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Monday, June 19, 2017: Frustrated with politicians, time for common-sense gun control, government should provide health insurance

America frustrated with politicians

I do feel sorry for the Republicans and others who were injured during the shooting in Alexandria, Virginia, on Wednesday. That’s not how we need to solve our social problems.

But I am not the least bit surprised because of the way our so-called representatives try to, and do, kid the American public. We are slowly, maybe not that slowly, graduating to a two-class system — the rich and not rich, that’s just getting by or not. All our so-called federal representatives are rich when they go in office or are by the time they leave, with lots of perks along the way.

All they have to do is go out every election time and again kid the public with the philosophy of “lie, lie, lie” and after a while people start to believe it. And then there is the fear of and actually shutting down of the government on the state and federal levels because of party politics and the arrogance of our so-called leaders.

What I am trying to say is the American public is getting frustrated with the way our so-called representatives are running our country. Future generations please pay attention and do what you fathers and grandfathers didn’t do. Think of us first.

Gary King

Howland

Time for common-sense gun control

The shooting at the congressional baseball practice in Virginia was shocking and dreadful to members of Congress. But to those of us outside the beltway, unfortunately, it was just another harrowing shooting in America.

One hopes members of Congress now more clearly feel the trauma that gun violence has created for years throughout the country. The concern about safety for our congressional representatives should be enlarged to include as well the future safety of our school children and other members of the public who have been so mercilessly slaughtered by gun violence.

It is past time for Congress to enact some common-sense control over gun sales and ownership, as in other civilized countries. Congress’s blind obedience to the National Rifle Association should finally be ripped away by the violence in Virginia.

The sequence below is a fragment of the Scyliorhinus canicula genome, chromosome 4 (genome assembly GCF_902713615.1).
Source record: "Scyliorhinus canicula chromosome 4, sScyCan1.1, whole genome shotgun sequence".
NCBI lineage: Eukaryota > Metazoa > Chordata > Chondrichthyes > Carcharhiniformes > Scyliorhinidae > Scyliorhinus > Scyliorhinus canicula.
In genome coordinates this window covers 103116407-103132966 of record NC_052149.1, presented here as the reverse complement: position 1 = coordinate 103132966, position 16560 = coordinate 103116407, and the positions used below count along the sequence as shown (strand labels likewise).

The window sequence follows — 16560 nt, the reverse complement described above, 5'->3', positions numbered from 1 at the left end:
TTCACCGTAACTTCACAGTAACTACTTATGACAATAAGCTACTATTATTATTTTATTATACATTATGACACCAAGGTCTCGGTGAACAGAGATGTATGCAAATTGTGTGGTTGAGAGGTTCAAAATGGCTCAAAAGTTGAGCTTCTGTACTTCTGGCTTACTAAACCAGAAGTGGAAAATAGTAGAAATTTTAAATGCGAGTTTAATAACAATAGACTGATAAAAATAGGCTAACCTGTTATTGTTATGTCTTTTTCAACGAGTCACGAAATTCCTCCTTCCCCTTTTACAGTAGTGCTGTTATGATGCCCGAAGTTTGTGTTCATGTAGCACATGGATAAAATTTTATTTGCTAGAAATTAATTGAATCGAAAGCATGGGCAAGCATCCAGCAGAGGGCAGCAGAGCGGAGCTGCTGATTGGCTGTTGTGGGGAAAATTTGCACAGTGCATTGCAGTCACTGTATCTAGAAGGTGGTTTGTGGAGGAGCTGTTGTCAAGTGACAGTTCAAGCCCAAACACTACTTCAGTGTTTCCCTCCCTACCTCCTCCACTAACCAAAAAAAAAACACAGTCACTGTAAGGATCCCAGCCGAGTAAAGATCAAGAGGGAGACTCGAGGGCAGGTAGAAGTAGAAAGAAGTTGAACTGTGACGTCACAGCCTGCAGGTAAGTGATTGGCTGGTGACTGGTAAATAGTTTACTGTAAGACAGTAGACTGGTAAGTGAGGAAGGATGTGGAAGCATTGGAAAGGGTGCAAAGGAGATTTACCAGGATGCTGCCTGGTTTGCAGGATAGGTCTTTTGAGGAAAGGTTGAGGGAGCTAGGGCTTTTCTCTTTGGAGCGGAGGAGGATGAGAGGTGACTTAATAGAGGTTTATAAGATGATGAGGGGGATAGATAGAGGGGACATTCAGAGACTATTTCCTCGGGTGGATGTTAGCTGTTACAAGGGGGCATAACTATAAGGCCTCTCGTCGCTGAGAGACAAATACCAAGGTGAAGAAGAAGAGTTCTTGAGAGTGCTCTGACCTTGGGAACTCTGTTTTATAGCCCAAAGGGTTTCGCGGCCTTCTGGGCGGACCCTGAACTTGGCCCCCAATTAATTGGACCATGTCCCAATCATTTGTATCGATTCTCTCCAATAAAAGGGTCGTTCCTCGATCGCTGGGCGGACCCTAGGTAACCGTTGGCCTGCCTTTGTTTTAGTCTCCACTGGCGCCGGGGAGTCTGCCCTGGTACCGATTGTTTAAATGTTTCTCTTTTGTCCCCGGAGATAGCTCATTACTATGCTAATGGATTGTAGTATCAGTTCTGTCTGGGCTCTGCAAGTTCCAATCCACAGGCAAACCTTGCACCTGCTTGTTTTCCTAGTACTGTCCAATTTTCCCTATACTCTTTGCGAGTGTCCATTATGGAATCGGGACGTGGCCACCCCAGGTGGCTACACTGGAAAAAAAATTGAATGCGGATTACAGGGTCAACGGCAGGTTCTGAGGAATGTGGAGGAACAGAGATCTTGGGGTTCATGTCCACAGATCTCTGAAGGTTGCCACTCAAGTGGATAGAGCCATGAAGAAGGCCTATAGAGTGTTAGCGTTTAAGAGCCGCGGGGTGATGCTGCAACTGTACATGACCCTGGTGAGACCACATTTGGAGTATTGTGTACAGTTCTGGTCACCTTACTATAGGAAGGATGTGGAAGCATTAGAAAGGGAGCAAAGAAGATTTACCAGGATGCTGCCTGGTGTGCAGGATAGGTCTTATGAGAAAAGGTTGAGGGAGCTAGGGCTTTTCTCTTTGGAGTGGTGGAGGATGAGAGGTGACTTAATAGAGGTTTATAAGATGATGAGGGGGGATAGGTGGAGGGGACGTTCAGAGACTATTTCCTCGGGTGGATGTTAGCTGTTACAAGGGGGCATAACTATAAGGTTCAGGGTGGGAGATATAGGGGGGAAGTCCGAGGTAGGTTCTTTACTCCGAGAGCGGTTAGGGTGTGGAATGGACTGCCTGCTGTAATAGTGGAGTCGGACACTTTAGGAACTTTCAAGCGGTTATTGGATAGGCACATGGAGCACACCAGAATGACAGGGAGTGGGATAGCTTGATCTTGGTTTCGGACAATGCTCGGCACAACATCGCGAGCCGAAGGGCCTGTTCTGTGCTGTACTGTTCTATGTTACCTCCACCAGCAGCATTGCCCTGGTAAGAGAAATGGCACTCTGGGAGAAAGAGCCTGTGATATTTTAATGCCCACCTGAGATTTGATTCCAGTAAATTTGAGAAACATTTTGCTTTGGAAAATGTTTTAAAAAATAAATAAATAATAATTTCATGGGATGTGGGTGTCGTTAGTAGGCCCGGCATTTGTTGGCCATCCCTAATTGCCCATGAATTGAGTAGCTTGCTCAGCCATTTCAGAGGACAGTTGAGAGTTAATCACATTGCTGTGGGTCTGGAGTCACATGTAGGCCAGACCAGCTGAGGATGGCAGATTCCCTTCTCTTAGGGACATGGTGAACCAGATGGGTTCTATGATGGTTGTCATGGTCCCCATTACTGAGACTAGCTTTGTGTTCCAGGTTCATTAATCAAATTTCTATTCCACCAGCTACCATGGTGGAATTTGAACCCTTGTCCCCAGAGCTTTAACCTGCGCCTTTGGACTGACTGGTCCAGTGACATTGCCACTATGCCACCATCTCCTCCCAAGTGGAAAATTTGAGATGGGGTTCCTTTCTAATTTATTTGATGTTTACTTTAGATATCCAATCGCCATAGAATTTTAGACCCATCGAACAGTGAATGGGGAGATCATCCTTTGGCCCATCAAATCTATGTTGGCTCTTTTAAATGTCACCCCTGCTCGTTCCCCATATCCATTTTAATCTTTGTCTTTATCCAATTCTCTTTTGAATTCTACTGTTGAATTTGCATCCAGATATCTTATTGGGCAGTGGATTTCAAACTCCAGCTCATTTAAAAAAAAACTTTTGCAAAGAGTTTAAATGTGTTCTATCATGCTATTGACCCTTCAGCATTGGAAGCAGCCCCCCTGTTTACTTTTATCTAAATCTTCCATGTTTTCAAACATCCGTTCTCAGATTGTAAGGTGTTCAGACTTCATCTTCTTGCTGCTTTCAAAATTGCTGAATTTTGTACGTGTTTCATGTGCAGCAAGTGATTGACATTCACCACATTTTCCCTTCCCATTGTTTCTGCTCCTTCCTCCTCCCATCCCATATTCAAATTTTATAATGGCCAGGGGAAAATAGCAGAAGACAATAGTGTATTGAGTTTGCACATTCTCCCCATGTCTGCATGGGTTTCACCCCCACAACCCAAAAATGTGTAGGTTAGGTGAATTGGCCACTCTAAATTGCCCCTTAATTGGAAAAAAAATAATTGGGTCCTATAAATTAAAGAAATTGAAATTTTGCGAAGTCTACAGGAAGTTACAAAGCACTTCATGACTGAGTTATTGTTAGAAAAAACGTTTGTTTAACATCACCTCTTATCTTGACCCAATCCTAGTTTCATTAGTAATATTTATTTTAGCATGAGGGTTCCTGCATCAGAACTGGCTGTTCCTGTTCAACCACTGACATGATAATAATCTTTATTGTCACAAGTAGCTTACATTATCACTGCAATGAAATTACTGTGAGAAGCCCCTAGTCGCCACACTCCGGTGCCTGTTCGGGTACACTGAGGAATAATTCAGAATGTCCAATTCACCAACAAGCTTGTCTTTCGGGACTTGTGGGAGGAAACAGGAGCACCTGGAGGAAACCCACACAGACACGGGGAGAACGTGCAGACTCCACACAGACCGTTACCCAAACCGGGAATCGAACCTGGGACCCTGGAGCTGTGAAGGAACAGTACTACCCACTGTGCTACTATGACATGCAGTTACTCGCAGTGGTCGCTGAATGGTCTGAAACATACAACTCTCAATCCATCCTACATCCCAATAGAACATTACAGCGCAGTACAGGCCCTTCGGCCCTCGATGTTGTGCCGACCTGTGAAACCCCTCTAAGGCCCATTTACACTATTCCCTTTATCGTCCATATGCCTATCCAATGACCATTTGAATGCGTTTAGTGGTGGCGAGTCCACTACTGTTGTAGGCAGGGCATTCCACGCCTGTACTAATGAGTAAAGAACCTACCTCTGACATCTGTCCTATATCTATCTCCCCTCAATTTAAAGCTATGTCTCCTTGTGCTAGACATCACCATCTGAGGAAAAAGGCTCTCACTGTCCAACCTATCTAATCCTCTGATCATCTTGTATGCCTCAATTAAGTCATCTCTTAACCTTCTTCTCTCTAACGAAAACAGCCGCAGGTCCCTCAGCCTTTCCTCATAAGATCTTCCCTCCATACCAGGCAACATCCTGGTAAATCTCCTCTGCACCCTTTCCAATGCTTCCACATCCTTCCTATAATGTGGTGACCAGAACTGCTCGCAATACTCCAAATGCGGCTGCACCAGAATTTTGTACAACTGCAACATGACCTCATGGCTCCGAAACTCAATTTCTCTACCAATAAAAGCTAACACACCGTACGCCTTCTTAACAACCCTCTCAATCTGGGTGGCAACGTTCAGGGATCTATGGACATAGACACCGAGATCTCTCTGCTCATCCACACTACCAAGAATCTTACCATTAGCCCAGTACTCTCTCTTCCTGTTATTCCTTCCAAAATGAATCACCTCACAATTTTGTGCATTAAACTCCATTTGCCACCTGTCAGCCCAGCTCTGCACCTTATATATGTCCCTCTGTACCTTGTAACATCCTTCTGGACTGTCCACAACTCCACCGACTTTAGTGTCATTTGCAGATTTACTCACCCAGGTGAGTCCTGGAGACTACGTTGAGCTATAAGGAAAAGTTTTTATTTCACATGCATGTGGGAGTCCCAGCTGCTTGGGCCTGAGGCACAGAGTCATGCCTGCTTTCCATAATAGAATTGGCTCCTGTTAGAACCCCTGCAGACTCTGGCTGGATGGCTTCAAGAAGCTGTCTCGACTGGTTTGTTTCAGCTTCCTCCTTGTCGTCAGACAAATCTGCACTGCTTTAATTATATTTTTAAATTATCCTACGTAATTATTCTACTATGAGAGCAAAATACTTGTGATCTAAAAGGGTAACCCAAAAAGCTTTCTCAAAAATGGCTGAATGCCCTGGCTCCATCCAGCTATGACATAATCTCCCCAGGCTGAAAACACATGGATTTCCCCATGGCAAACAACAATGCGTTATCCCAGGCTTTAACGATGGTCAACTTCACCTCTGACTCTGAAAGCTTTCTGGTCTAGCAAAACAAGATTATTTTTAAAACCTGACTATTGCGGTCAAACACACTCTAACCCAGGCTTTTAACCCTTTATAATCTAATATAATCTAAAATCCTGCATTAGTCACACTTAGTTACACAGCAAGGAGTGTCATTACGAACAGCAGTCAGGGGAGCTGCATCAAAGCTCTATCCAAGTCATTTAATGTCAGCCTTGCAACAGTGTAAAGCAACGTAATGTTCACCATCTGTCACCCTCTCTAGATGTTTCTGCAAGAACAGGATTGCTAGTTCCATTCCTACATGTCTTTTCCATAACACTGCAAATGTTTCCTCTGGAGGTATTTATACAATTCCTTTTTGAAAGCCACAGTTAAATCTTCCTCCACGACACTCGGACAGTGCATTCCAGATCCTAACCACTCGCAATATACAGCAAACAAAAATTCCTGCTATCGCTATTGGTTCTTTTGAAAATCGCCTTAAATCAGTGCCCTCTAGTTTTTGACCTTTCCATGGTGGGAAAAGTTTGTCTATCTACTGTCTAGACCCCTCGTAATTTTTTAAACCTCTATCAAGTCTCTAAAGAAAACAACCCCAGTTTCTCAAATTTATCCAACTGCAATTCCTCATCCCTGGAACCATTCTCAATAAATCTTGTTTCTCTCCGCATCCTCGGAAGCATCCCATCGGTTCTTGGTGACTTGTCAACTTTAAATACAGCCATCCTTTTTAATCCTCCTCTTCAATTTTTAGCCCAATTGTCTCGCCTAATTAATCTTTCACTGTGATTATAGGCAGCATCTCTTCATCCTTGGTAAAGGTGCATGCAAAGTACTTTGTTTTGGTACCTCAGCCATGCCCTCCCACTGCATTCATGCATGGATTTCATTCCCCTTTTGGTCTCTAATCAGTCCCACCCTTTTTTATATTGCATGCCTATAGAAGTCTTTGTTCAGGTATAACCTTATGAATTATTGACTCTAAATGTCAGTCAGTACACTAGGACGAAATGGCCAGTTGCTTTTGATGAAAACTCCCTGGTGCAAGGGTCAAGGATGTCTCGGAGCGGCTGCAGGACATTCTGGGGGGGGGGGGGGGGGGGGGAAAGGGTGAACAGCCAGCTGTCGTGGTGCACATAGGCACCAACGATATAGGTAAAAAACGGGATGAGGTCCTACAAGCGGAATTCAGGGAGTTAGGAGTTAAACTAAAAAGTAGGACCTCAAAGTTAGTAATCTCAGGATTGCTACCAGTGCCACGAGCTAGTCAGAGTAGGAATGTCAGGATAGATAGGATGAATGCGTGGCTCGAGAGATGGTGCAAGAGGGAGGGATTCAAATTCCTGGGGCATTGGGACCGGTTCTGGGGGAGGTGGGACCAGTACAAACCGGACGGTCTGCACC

Pat Schroth

Sedgwick

Government should provide health insurance

The proposed American Health Care Act removes one of the disliked provisions of the Affordable Care Act, namely the “individual mandate.” People who believed that they did not require health insurance felt that they should not have to purchase it or to pay a tax penalty. I would concur with them if they truly wished to go without any insurance.

To truly be self-insured and without any health insurance would mean that when they were hit by the proverbial bus, they would be willing to pay out of pocket for the EMT and ambulance. Before they would be let into the emergency room, they would be willing to pay whatever that charge was, perhaps $100,000 or more.

True self-insurance does not mean that doctors, hospitals, EMT services, and those of us who do have insurance are forced to pick up the uninsured cost of those who have willingly chosen not to obtain it. Nor should it mean that when they get sick they can then sign up for health insurance. For example, house insurance needs to purchased in advance, not when woods next door catch on fire.

The government mandates — but does not financially support — that people are not left bleeding beside the road and are provided with emergency care. This, however, is not good preventive or long-term medicine. It is not fair for the citizens and medical providers to be required to provide care for all the uninsured, including up to 23 million who may lose insurance if the Affordable Care Act is repealed. That should be a function of a government that cares for its people.

Malcolm White

Rockport

 


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